Arcarius

(177 words)

Author(s): Gizewski, Christian (Berlin)
[German version] Subaltern official (officialis) in the administration of an   arca , i.e. a public fund in the responsibility of a higher official (Cod. Theod. 11,28,6) or with a special purpose (see Dig. 50,4,1,2), but especially the imperial treasury (Cod. Just. 10,72,13). The duty of an arcarius (Dig. 40,5,41,17; Cod. Just. 10,72,15) was probably performed by a   scriba in Republican times. Both freemen and slaves were arcarii in the administration of towns, provinces, the imperial court, in colleges and corporations and in the military as administrators of the soldiers'   peculium…

Adiutor

(228 words)

Author(s): Gizewski, Christian (Berlin)
[German version] A. designates generally the ‘helper’ or ‘assistant’, but colloquially is rather pejorative, referring to the ‘accomplice’ (Dig. 47,2,51,3) or the subordinate, less important ‘assistant’ (Hor. Sat. 1,9,46; Phaedr. 5,5,14). In legal language, adiutor is the assistant of a functionary in civil legal tasks, e.g. as in the   tutela (Dig. 26,1,13,1), as well as in the sovereign area of magistrates, later for high officials in judicature, even for leading subordinate officials (Caes. B. Civ. 3,62,4; Tac., Ann. 3,12; Cod. lust. 1,18,5; 1,31,1). At the imperial court a procu…

Destinatio

(197 words)

Author(s): Gizewski, Christian (Berlin)
[German version] (from reconstr. de-stanare, ‘determine’) generally means the determination of a purpose or a decision, legally also a legally-binding unilateral declaration of will (Cod. Iust. 6,30,6; Dig. 50,17,76). In political life destinatio means the delegation of a subordinate or the installation in an office of a person envisaged for the task by a person authorized to do so. The imperial recommendation of a   candidatus to the Senate was also called destinatio as was the direct appointment of an office bearer by the emperor (Dig. 4,4,18,4; Cod. Iust. 11,74,2…

Aediles

(712 words)

Author(s): Gizewski, Christian (Berlin)
[German version] The original scope of duties of the aediles is still unexplained. Aediles points to aedes (temple) and thus to public buildings; the usual equation in Greek of   agoranomoi leads to an association with market duties (Just. Epit. 21,5,7). Roman tradition (Liv. 3,55,6 f.) places the first two aediles (plebeii) at the side of the tribuni plebis active since 494 BC, probably as assistants in administrative duties at the Temple of Ceres ( aedes Cereris Liberi Liberaeque), the cultic centre of the   plebs , and during market business at the nearby F…

Abrogatio

(306 words)

Author(s): Gizewski, Christian (Berlin)
[German version] In public law, abrogatio refers to the suspension of a right or law. 1a: the complete suspension of a law (  lex ) passed by   rogatio by the assembly (Ulp., prooem. 3: abrogatur legi, cum prorsus tollitur). 1b: in a broader sense also the obsoletion of a paragraph of law due to persistent non-observance (Dig. 1,3,32,1: receptum est, ut leges etiam tacito consensu omnium per desuetudinem abrogentur). 2a: the taking away of an   imperium transferred by the comitia via a rogatio. 2b: in a broader sense the denial of rights by a competent court (Cod. Theod. 9,10,3). The abrogatio i…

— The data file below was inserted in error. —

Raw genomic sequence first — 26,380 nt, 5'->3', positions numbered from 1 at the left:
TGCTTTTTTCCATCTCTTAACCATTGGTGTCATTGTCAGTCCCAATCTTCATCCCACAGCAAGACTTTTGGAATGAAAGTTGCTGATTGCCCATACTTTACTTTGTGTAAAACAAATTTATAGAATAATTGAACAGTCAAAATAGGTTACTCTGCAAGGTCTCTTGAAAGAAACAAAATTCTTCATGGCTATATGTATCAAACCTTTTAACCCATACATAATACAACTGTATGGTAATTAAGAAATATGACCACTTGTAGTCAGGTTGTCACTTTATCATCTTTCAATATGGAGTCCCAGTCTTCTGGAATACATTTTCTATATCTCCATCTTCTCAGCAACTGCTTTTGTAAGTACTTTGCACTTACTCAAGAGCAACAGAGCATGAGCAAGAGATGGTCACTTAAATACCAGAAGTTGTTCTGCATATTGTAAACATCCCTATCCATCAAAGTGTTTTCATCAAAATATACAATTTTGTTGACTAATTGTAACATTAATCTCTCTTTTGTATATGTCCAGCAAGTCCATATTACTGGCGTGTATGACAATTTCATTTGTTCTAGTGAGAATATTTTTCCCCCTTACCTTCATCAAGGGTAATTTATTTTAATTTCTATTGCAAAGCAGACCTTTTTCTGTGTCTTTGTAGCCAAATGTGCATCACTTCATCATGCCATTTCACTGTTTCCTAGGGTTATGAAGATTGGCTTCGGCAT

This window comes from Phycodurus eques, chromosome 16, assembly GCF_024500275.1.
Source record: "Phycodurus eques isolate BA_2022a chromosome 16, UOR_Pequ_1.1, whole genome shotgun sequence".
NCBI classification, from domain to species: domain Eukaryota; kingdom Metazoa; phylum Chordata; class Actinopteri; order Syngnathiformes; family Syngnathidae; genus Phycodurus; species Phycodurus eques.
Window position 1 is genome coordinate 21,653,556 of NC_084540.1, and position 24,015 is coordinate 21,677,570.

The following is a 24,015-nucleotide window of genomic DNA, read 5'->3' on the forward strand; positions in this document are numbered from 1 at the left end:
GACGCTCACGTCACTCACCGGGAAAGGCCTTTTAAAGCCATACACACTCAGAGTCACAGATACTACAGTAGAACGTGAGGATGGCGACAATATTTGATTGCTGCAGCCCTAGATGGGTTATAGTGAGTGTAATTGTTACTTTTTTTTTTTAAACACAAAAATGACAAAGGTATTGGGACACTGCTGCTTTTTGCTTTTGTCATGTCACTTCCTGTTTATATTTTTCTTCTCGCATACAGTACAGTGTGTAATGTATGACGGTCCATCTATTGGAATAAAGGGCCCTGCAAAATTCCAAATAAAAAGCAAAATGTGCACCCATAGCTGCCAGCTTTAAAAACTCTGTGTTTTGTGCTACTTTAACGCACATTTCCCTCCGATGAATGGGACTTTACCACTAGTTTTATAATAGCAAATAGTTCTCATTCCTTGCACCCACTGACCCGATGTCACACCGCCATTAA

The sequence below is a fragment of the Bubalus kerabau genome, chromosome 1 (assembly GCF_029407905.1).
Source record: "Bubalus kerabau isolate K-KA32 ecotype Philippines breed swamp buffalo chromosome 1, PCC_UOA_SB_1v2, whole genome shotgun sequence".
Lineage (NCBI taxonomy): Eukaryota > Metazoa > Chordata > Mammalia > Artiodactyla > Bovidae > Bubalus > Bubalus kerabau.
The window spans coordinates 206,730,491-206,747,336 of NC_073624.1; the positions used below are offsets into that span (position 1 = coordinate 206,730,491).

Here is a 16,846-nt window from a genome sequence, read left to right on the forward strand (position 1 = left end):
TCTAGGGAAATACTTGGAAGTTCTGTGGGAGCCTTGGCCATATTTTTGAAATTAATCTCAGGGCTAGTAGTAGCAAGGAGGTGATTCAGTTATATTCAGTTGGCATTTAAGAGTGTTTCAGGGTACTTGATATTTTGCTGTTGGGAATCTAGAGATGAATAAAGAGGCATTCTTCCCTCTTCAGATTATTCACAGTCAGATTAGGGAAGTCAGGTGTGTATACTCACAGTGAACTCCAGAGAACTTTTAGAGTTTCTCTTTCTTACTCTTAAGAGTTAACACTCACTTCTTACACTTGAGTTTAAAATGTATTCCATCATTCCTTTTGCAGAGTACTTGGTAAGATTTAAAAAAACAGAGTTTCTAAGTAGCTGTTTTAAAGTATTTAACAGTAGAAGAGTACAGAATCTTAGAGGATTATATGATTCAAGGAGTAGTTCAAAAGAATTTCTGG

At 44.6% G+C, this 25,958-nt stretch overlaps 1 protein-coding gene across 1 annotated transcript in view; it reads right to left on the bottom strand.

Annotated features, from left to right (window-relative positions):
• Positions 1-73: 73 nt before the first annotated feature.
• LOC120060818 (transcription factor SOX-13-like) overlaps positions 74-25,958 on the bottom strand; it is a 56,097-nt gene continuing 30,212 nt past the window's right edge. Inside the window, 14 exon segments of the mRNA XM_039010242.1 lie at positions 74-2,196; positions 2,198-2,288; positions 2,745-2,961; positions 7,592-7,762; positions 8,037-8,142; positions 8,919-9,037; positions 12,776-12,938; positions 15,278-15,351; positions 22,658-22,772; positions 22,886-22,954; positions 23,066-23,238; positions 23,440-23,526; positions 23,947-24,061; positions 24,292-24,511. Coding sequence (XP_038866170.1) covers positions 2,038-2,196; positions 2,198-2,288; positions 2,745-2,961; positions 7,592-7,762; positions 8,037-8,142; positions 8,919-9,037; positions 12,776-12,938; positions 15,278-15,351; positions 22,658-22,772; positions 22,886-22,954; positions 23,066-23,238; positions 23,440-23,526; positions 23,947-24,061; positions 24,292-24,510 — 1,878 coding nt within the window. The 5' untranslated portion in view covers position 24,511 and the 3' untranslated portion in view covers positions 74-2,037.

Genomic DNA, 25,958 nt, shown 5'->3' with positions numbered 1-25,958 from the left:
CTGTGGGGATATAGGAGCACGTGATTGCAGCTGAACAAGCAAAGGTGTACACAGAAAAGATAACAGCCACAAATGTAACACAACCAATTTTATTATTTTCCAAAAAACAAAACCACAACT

Centesima

(225 words)

Author(s): Gizewski, Christian (Berlin)
[German version] In one particular sense indicates  interest of one hundredth of the sum advanced per month, i.e. after Caesar's reform of the calendar 12 per cent per year. Towards the end of the Republic, this is the maximum rate allowed by law, applying in all cases where there is a justifiable obligation to pay interest, unless a lower rate is agreed (from 1 per cent = uncia to 11 per cent = deunx per centesima in each case; Cic. Ad Att. 5,21,11). It is not impossible that the lex XII tab. (8,18) in effect laid down the same maximum annual rate ( nam primo XII tabulis sanctum, ne quis unci…

Numerarius

(285 words)

Author(s): Gizewski, Christian (Berlin)
[German version] (Plural numerarii) had the general meaning of ‘arithmetician’ (Aug. De libero arbitrio 2,121; from numerare, ‘count, reckon, pay out’) but in the later Imperial period the special meaning ‘keeper of accounts’ in all civilian and military authorities (cf. Notitia dignitatum ) and the urban authorities of the civitates. The older word is tabularius (Dig. 11,6,7; Cod. Iust. 12,49,2 and 4). The rank and the - always subordinate - authority of a numerarius varies according to the area of employment (imperial headquarters, prefectural administration for ta…

Maiestas

(863 words)

Author(s): Gizewski, Christian (Berlin)
[English version] A. Definition Als Subst. zum Adj. maius (“zunehmend”, “größer”) bezeichnet m. allg. eine außergewöhnliche, fraglos überlegene und zu respektierende Macht und Würde, speziell 1. die Heiligkeit der Götter oder Gottes (Cic. div. 1,82; christl.: Cod. Iust. 1,1,1, pr.), 2. die patria potestas des pater familias gegenüber den ihm untergeordneten Verwandten und Sklaven (Liv. 4,45,8; Val. Max. 7,7,5; Cod. Iust. 6,20,12; s.u. B.) und bes. 3. die Hoheit des populus Romanus (Cic. Balb. 35; Cic. part. 105; Dig. 48,4,1,1), der res publica (Cic. de orat. 2,164) und ihrer …

Adventus

(196 words)

Author(s): Gizewski, Christian (Berlin)